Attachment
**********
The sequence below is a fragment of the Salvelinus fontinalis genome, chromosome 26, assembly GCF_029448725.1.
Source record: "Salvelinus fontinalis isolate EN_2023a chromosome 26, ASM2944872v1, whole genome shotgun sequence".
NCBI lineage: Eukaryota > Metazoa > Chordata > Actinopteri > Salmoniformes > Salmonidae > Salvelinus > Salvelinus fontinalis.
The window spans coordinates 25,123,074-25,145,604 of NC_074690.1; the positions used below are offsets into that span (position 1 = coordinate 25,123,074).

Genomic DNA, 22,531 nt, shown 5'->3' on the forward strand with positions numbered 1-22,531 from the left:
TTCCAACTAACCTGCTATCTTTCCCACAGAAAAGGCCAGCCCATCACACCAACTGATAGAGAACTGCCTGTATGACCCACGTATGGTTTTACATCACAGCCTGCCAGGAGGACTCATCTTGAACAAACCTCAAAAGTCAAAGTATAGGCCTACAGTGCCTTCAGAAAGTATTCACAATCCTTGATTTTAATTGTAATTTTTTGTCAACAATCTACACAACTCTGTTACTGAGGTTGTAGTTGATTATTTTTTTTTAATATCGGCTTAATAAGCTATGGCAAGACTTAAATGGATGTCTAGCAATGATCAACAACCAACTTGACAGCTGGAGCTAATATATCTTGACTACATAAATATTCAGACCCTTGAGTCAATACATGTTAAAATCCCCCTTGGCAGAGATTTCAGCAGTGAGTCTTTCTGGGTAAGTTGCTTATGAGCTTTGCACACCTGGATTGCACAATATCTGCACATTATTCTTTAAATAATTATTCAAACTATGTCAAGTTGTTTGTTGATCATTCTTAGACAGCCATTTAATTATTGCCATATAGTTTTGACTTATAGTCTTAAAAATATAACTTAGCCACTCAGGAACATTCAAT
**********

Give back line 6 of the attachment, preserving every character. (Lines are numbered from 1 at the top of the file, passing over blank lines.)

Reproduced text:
TTCCAACTAACCTGCTATCTTTCCCACAGAAAAGGCCAGCCCATCACACCAACTGATAGAGAACTGCCTGTATGACCCACGTATGGTTTTACATCACAGCCTGCCAGGAGGACTCATCTTGAACAAACCTCAAAAGTCAAAGTATAGGCCTACAGTGCCTTCAGAAAGTATTCACAATCCTTGATTTTAATTGTAATTTTTTGTCAACAATCTACACAACTCTGTTACTGAGGTTGTAGTTGATTATTTTTTTTTAATATCGGCTTAATAAGCTATGGCAAGACTTAAATGGATGTCTAGCAATGATCAACAACCAACTTGACAGCTGGAGCTAATATATCTTGACTACATAAATATTCAGACCCTTGAGTCAATACATGTTAAAATCCCCCTTGGCAGAGATTTCAGCAGTGAGTCTTTCTGGGTAAGTTGCTTATGAGCTTTGCACACCTGGATTGCACAATATCTGCACATTATTCTTTAAATAATTATTCAAACTATGTCAAGTTGTTTGTTGATCATTCTTAGACAGCCATTTAATTATTGCCATATAGTTTTGACTTATAGTCTTAAAAATATAACTTAGCCACTCAGGAACATTCAAT